Lakers' Tarik Black doesn't take for granted he'll be back with team

Lakers' Tarik Black doesn't take for granted he'll be back with team
Lakers power forward Tarik Black dunks over Knicks forward Lou Amundson during a game earlier in the season. (Danny Moloshok / Associated Press)

Like so many of the Lakers, Tarik Black is auditioning for a future job in the final few weeks of a stranded season.

The rookie forward-center had his fourth double-double of the season Thursday against the Utah Jazz, his latest attempt to persuade the Lakers to keep him. He has a nonguaranteed salary of about $850,000 next season.

Black plays hard, has shown toughness and makes a relatively small salary in a league in which the annual average is about $5.5 million. A no-brainer for the Lakers to bring him back at least as a reserve, no?

Black doesn't think so.


"I learned my lesson this year," he said Friday. "I was doing very well in Houston. I had one or two double-doubles there, I was backing up Dwight [Howard], started 12 games and we actually won, like, a ridiculous amount."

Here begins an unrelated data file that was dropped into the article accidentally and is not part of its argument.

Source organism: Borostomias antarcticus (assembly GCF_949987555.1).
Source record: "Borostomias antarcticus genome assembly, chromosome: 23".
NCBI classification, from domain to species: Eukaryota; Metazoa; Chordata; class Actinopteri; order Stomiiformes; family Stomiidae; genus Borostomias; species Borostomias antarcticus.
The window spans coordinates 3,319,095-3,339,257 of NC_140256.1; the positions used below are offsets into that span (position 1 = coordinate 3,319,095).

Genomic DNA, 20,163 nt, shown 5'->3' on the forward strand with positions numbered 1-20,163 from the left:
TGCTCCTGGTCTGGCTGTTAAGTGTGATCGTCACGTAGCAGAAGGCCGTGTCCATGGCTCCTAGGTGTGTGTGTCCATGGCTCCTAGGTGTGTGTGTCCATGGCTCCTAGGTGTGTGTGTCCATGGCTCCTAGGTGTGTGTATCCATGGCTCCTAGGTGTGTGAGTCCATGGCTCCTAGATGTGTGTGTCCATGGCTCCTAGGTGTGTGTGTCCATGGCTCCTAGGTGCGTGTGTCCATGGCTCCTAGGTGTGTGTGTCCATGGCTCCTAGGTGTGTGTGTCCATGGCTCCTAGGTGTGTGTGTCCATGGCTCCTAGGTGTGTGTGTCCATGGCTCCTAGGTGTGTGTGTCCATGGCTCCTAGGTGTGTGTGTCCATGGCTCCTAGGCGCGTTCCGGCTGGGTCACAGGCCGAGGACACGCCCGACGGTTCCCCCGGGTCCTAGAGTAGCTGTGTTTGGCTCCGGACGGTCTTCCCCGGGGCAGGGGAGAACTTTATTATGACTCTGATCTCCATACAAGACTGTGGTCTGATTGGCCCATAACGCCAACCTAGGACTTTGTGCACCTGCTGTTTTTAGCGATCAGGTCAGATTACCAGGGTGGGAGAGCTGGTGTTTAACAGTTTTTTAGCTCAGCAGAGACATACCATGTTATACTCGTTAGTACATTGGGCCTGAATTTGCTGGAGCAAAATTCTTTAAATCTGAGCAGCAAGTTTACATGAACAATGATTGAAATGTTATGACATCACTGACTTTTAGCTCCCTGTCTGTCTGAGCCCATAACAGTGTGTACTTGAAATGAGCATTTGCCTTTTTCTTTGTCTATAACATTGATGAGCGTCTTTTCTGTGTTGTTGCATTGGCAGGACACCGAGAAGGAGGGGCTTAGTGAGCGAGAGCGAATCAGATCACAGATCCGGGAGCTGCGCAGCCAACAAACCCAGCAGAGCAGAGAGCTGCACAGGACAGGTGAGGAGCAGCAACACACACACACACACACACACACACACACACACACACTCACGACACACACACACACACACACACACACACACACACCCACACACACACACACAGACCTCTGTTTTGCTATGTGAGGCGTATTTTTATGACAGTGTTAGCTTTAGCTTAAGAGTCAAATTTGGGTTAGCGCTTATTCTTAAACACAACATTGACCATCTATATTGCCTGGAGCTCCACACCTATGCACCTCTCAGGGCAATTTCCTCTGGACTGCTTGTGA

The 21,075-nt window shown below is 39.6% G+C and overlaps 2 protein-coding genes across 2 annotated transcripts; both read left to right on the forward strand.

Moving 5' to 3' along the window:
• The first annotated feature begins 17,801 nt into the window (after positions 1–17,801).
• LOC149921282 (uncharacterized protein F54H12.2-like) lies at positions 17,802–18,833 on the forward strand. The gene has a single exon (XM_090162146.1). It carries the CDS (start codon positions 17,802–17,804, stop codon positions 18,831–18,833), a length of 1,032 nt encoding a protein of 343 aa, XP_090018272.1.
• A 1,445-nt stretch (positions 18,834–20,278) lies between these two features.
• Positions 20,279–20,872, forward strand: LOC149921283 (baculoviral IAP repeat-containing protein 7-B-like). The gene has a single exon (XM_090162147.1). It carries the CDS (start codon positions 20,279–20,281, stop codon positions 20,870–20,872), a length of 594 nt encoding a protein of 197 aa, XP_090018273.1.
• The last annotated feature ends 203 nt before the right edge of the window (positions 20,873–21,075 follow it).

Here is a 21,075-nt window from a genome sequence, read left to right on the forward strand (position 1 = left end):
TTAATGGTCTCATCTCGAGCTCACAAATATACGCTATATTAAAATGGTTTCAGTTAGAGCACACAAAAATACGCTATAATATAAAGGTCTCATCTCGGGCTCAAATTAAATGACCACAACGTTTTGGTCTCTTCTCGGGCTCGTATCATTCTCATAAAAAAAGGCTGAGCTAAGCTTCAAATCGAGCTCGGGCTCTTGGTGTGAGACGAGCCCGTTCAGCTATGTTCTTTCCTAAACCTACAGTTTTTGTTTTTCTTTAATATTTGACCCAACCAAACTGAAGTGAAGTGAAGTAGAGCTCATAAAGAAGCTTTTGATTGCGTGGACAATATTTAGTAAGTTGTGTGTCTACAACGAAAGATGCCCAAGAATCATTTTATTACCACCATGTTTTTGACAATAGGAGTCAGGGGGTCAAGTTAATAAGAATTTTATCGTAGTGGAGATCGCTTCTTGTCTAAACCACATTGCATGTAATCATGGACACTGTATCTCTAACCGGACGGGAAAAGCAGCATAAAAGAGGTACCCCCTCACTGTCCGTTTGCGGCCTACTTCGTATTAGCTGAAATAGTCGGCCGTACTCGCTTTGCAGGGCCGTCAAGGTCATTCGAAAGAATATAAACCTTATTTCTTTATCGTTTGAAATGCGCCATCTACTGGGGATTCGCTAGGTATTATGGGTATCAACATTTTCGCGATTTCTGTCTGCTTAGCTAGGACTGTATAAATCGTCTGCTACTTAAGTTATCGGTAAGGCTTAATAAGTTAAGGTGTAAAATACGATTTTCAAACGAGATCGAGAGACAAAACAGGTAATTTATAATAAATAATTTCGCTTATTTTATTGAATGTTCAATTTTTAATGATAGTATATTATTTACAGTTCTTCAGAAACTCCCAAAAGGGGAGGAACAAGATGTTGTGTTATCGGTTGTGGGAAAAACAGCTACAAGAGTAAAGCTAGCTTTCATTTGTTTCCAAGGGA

Life was looking up for the undrafted player out of Kansas.

"Every article was the same — 'Tarik Black is a keeper, a surprise because nobody drafted him,'" he said. "Then a situation popped up where a star free agent came up and I ended up getting waived. It's why I tend not to think about tomorrow."

Indeed, the Rockets cut Black to make room for Josh Smith after he was unexpectedly waived by Detroit in December. The Lakers put in a claim for Black and were awarded him because their record was so poor at the time.

Black doesn't hold any ill will toward the Rockets, he says.

Sticking with his glass-half-full outlook, he says he loves playing for the Lakers despite their shoddy record (17-50, fourth worst in the NBA).

He has been in and out of the starting lineup, most recently getting 13 points and 10 rebounds against Utah in 30 minutes as a starter.

"I'm very happy with the way I've been playing," he said. "I love this organization. I want to stay with the Lakers. But if I end up somewhere else, I'll just have to work hard there as well.

Black is one of many Lakers facing future uncertainty.

Carlos Boozer, Jeremy Lin, Wesley Johnson, Ronnie Price and Wayne Ellington are all in the final years of their contracts.

Jordan Clarkson and Robert Sacre are in similar nonguaranteed situations as Black, though Clarkson has played beyond expectations and will undoubtedly be brought back.

Twitter: @Mike_Bresnahan